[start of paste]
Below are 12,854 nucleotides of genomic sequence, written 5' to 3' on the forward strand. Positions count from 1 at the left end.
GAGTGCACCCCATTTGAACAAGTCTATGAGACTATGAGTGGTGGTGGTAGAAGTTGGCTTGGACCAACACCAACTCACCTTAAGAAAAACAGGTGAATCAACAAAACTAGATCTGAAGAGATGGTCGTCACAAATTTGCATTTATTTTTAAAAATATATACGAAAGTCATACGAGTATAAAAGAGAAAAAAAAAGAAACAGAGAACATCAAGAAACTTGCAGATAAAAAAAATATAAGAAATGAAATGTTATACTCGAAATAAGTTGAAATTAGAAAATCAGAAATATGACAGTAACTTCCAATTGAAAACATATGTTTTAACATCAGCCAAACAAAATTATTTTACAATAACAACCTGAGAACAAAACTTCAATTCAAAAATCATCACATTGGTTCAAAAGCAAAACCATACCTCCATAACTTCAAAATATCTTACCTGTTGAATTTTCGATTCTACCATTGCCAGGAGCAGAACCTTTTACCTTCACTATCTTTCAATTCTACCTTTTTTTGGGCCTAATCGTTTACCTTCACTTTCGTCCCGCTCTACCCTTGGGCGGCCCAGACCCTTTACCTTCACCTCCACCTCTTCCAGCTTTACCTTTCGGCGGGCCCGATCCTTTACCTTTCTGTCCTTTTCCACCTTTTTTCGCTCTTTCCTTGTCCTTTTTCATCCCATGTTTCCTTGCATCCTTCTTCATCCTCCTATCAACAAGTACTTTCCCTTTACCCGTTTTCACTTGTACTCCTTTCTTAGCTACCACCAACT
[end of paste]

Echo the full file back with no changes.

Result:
Below are 12,854 nucleotides of genomic sequence, written 5' to 3' on the forward strand. Positions count from 1 at the left end.
GAGTGCACCCCATTTGAACAAGTCTATGAGACTATGAGTGGTGGTGGTAGAAGTTGGCTTGGACCAACACCAACTCACCTTAAGAAAAACAGGTGAATCAACAAAACTAGATCTGAAGAGATGGTCGTCACAAATTTGCATTTATTTTTAAAAATATATACGAAAGTCATACGAGTATAAAAGAGAAAAAAAAAGAAACAGAGAACATCAAGAAACTTGCAGATAAAAAAAATATAAGAAATGAAATGTTATACTCGAAATAAGTTGAAATTAGAAAATCAGAAATATGACAGTAACTTCCAATTGAAAACATATGTTTTAACATCAGCCAAACAAAATTATTTTACAATAACAACCTGAGAACAAAACTTCAATTCAAAAATCATCACATTGGTTCAAAAGCAAAACCATACCTCCATAACTTCAAAATATCTTACCTGTTGAATTTTCGATTCTACCATTGCCAGGAGCAGAACCTTTTACCTTCACTATCTTTCAATTCTACCTTTTTTTGGGCCTAATCGTTTACCTTCACTTTCGTCCCGCTCTACCCTTGGGCGGCCCAGACCCTTTACCTTCACCTCCACCTCTTCCAGCTTTACCTTTCGGCGGGCCCGATCCTTTACCTTTCTGTCCTTTTCCACCTTTTTTCGCTCTTTCCTTGTCCTTTTTCATCCCATGTTTCCTTGCATCCTTCTTCATCCTCCTATCAACAAGTACTTTCCCTTTACCCGTTTTCACTTGTACTCCTTTCTTAGCTACCACCAACT